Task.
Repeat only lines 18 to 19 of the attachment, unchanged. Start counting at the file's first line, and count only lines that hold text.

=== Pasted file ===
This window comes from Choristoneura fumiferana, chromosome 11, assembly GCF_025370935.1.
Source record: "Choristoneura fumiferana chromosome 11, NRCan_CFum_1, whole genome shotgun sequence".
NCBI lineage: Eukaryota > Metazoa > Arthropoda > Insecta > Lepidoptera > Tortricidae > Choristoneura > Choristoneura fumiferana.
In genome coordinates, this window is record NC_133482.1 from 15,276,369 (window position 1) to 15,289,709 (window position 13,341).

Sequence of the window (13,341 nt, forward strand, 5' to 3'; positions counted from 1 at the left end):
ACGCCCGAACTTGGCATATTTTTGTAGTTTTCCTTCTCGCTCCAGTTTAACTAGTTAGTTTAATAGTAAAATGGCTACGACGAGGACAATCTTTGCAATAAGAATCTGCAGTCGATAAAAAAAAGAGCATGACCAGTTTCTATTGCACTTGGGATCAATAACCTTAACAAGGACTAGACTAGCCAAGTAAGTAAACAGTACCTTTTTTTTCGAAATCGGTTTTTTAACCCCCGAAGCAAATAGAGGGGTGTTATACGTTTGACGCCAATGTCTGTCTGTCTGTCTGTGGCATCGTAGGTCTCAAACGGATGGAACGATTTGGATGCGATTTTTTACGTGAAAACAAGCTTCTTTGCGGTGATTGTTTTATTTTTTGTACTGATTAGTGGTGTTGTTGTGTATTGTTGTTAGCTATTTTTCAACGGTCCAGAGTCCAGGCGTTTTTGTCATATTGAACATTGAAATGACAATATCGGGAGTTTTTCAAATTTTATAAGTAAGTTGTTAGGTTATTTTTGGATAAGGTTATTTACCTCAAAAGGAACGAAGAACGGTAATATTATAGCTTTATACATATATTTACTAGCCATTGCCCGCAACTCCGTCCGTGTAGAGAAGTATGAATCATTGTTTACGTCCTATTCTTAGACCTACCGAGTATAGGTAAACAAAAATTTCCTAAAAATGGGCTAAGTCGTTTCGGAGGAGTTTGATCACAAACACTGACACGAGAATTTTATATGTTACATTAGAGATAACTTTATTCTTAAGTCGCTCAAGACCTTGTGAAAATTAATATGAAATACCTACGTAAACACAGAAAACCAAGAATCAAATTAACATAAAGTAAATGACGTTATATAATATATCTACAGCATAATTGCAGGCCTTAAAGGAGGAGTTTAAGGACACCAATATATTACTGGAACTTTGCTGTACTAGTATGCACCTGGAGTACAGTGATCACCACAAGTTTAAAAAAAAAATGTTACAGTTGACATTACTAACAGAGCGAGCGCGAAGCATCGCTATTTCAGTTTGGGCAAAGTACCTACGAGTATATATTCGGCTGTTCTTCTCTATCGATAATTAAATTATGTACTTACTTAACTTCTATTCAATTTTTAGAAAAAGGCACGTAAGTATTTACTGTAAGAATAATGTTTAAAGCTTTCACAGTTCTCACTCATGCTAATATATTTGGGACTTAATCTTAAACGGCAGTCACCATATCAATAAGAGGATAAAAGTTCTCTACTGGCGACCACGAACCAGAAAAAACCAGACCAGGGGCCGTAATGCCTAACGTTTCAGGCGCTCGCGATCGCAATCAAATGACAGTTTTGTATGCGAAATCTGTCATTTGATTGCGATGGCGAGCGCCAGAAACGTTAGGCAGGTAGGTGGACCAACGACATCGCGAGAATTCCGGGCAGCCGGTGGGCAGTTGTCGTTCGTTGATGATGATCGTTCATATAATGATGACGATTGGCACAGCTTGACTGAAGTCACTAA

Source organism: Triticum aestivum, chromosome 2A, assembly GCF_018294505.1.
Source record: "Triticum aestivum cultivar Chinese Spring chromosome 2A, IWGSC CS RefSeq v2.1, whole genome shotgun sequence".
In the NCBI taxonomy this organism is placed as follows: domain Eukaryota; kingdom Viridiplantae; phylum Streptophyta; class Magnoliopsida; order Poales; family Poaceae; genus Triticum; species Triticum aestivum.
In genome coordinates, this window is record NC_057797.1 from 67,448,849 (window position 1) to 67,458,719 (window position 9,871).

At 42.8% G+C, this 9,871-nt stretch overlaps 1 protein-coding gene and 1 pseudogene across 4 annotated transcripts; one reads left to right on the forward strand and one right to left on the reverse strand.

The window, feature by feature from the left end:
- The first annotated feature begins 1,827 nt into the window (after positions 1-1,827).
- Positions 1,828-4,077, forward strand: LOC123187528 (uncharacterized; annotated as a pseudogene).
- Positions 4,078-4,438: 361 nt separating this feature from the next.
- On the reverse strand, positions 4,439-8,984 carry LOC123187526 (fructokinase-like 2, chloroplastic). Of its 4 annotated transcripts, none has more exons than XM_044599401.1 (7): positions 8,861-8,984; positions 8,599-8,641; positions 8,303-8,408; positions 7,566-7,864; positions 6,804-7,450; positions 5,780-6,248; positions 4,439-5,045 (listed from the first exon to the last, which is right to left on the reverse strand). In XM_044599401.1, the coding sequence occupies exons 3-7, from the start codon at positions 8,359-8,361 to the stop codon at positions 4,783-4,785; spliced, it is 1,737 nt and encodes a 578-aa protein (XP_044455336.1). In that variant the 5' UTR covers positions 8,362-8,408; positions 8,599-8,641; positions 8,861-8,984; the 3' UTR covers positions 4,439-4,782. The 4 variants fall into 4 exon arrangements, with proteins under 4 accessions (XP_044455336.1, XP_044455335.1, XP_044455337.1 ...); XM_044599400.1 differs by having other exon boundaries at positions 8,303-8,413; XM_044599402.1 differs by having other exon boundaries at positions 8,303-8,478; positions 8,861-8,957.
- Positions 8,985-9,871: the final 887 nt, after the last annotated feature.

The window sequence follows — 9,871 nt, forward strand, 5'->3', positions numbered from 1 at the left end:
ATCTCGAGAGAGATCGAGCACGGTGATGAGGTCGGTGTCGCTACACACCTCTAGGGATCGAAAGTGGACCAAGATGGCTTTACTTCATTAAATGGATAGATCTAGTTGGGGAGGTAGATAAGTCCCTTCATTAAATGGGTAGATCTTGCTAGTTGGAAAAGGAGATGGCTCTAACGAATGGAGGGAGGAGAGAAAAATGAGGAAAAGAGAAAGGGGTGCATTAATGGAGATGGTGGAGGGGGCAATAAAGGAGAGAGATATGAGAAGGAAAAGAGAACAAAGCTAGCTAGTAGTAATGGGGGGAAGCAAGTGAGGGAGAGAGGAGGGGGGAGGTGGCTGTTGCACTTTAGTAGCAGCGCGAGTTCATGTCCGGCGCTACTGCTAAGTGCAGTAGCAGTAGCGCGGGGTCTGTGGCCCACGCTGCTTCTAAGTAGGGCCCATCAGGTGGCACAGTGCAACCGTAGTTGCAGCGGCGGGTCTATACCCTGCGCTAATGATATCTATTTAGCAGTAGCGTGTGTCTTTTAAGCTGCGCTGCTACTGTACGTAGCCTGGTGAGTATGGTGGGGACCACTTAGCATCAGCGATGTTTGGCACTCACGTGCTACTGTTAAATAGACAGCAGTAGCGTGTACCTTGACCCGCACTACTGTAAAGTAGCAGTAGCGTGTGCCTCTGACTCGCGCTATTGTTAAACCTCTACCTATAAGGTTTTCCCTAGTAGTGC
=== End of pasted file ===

The window sequence follows — 9,871 nt, forward strand, 5'->3', positions numbered from 1 at the left end:
ATCTCGAGAGAGATCGAGCACGGTGATGAGGTCGGTGTCGCTACACACCTCTAGGGATCGAAAGTGGACCAAGATGGCTTTACTTCATTAAATGGATAGATCTAGTTGGGGAGGTAGATAAGTCCCTTCATTAAATGGGTAGATCTTGCTAGTTGGAAAAGGAGATGGCTCTAACGAATGGAGGGAGGAGAGAAAAATGAGGAAAAGAGAAAGGGGTGCATTAATGGAGATGGTGGAGGGGGCAATAAAGGAGAGAGATATGAGAAGGAAAAGAGAACAAAGCTAGCTAGTAGTAATGGGGGGAAGCAAGTGAGGGAGAGAGGAGGGGGGAGGTGGCTGTTGCACTTTAGTAGCAGCGCGAGTTCATGTCCGGCGCTACTGCTAAGTGCAGTAGCAGTAGCGCGGGGTCTGTGGCCCACGCTGCTTCTAAGTAGGGCCCATCAGGTGGCACAGTGCAACCGTAGTTGCAGCGGCGGGTCTATACCCTGCGCTAATGATATCTATTTAGCAGTAGCGTGTGTCTTTTAAGCTGCGCTGCTACTGTACGTAGCCTGGTGAGTATGGTGGGGACCACTTAGCATCAGCGATGTTTGGCACTCACGTGCTACTGTTAAATAGACAGCAGTAGCGTGTACCTTGACCCGCACTACTGTAAAGTAGCAGTAGCGTGTGCCTCTGACTCGCGCTATTGTTAAACCTCTACCTATAAGGTTTTCCCTAGTAGTGC